Sunday, January 6, 2013

Reading Yahya ibn Adi II

In The Reformation of Morals, Yahya ibn Adi distinguishes between virtues which should be observed and developed by everyone, virtues which pertain to commoners, and those which pertain to the elite classes. Yahya recognized that sometimes those in positions of power are in situations where they have to balance their adherence to ideals with reality of the good of society.

One of the virtues that Yahya ibn Adi considers is ṣidqu-l-lahja, literally righteousness of the tongue, or honesty:
It is giving information about something as it actually is. This moral quality is to be considered good as long as it does not lead to some ruinous damage.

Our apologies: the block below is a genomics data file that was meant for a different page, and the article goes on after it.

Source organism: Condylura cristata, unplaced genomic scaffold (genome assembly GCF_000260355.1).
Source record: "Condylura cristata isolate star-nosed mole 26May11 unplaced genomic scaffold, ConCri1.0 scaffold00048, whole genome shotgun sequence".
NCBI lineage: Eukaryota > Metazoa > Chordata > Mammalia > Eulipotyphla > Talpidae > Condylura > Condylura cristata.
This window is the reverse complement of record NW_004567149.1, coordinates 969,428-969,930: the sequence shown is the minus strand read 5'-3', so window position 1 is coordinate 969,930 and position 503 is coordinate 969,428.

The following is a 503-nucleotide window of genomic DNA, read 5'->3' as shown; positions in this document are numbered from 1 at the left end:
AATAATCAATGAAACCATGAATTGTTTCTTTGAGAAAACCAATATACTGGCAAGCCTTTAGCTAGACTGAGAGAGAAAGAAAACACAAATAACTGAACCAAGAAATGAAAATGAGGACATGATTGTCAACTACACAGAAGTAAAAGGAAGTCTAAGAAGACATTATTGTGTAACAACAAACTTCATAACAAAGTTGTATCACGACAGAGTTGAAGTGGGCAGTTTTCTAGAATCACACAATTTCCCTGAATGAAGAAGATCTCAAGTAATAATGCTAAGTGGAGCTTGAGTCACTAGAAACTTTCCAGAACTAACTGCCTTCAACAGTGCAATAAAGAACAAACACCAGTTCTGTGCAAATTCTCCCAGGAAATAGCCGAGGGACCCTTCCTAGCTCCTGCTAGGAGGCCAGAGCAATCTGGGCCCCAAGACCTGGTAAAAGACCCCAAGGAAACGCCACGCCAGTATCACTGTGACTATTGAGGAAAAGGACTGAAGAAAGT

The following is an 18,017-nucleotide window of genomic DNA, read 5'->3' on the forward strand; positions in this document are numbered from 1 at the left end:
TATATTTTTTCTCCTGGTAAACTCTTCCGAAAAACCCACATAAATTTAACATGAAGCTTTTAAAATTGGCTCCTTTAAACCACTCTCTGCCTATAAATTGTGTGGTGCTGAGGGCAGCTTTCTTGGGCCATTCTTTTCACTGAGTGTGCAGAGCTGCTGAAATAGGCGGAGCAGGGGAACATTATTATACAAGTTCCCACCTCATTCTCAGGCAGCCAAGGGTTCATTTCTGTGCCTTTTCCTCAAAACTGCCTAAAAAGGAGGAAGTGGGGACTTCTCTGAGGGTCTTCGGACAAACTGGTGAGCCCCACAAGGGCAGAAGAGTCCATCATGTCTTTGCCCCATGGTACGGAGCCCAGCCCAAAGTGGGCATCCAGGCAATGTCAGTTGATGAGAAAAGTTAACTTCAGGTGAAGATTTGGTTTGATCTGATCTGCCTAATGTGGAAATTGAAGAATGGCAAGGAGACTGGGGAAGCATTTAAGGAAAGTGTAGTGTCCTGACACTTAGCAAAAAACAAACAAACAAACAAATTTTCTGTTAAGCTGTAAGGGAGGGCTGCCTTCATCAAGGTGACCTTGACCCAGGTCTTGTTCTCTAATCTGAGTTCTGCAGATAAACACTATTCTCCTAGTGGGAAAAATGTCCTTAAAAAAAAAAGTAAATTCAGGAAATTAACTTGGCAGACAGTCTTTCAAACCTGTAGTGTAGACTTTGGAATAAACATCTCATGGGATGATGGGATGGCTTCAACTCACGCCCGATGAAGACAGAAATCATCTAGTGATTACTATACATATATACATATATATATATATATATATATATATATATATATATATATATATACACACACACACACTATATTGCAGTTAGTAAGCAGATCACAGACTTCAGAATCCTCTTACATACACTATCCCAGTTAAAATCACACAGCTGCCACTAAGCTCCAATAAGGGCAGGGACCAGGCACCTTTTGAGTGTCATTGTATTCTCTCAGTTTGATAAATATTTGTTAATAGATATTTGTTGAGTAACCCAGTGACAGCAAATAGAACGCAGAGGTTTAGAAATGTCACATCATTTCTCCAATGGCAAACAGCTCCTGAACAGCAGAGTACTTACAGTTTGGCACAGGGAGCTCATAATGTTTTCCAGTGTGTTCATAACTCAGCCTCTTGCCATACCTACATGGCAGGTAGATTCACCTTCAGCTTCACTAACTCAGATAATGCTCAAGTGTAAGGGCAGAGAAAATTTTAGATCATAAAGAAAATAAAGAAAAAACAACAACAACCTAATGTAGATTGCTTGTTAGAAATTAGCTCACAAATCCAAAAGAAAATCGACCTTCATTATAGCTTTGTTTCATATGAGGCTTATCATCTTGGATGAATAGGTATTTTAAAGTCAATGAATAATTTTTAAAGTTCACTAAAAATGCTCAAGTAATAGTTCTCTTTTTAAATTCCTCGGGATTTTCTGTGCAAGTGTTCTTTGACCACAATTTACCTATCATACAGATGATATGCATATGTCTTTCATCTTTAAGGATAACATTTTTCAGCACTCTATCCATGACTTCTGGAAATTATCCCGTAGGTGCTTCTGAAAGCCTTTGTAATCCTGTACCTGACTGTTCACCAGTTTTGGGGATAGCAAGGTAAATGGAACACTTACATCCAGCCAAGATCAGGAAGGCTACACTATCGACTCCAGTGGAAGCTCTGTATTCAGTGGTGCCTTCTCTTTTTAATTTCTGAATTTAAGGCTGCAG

Thus one might expect that rulers would find themselves in a position where lying would be more appropriate for them. But this is not the case:
Truthfulness is to be considered good for all people, but it is best for kings and important people. As a matter of fact, lying will never suit them.
So if truthfulness is best for important people, why is it so rare among them?

[Quotes from Yahya ibn Adi, The Reformation of Morals, trans. Sidney H. Griffith (Provo, Utah: Brigham Young University, 2002), 38-41.